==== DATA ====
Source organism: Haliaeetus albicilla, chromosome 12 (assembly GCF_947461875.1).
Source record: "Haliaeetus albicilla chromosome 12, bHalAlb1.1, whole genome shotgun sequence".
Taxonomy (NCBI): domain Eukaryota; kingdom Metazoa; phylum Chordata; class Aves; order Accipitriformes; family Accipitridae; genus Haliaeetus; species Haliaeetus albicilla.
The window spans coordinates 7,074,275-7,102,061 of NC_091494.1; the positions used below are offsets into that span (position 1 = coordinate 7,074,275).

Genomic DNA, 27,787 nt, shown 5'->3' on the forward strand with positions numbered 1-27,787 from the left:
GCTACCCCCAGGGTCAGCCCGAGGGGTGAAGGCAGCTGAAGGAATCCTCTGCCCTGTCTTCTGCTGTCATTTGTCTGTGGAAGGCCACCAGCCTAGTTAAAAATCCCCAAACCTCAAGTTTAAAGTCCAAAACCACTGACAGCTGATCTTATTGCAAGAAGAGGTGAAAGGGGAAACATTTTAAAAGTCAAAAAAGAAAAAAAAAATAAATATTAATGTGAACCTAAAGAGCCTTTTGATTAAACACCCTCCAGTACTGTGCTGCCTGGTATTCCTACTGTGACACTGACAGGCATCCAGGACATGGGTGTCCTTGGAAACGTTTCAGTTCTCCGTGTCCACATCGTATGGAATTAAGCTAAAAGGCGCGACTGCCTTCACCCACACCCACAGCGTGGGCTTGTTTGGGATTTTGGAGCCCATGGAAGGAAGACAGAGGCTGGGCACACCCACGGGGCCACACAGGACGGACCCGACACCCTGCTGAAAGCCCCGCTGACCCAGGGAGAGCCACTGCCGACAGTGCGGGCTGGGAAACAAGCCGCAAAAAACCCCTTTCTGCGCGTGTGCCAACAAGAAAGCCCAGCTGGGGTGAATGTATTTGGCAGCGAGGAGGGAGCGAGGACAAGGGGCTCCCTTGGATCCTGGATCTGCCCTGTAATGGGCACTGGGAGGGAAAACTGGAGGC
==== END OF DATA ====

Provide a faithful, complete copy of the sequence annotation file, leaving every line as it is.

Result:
Source organism: Haliaeetus albicilla, chromosome 12 (assembly GCF_947461875.1).
Source record: "Haliaeetus albicilla chromosome 12, bHalAlb1.1, whole genome shotgun sequence".
Taxonomy (NCBI): domain Eukaryota; kingdom Metazoa; phylum Chordata; class Aves; order Accipitriformes; family Accipitridae; genus Haliaeetus; species Haliaeetus albicilla.
The window spans coordinates 7,074,275-7,102,061 of NC_091494.1; the positions used below are offsets into that span (position 1 = coordinate 7,074,275).

Genomic DNA, 27,787 nt, shown 5'->3' on the forward strand with positions numbered 1-27,787 from the left:
GCTACCCCCAGGGTCAGCCCGAGGGGTGAAGGCAGCTGAAGGAATCCTCTGCCCTGTCTTCTGCTGTCATTTGTCTGTGGAAGGCCACCAGCCTAGTTAAAAATCCCCAAACCTCAAGTTTAAAGTCCAAAACCACTGACAGCTGATCTTATTGCAAGAAGAGGTGAAAGGGGAAACATTTTAAAAGTCAAAAAAGAAAAAAAAAATAAATATTAATGTGAACCTAAAGAGCCTTTTGATTAAACACCCTCCAGTACTGTGCTGCCTGGTATTCCTACTGTGACACTGACAGGCATCCAGGACATGGGTGTCCTTGGAAACGTTTCAGTTCTCCGTGTCCACATCGTATGGAATTAAGCTAAAAGGCGCGACTGCCTTCACCCACACCCACAGCGTGGGCTTGTTTGGGATTTTGGAGCCCATGGAAGGAAGACAGAGGCTGGGCACACCCACGGGGCCACACAGGACGGACCCGACACCCTGCTGAAAGCCCCGCTGACCCAGGGAGAGCCACTGCCGACAGTGCGGGCTGGGAAACAAGCCGCAAAAAACCCCTTTCTGCGCGTGTGCCAACAAGAAAGCCCAGCTGGGGTGAATGTATTTGGCAGCGAGGAGGGAGCGAGGACAAGGGGCTCCCTTGGATCCTGGATCTGCCCTGTAATGGGCACTGGGAGGGAAAACTGGAGGC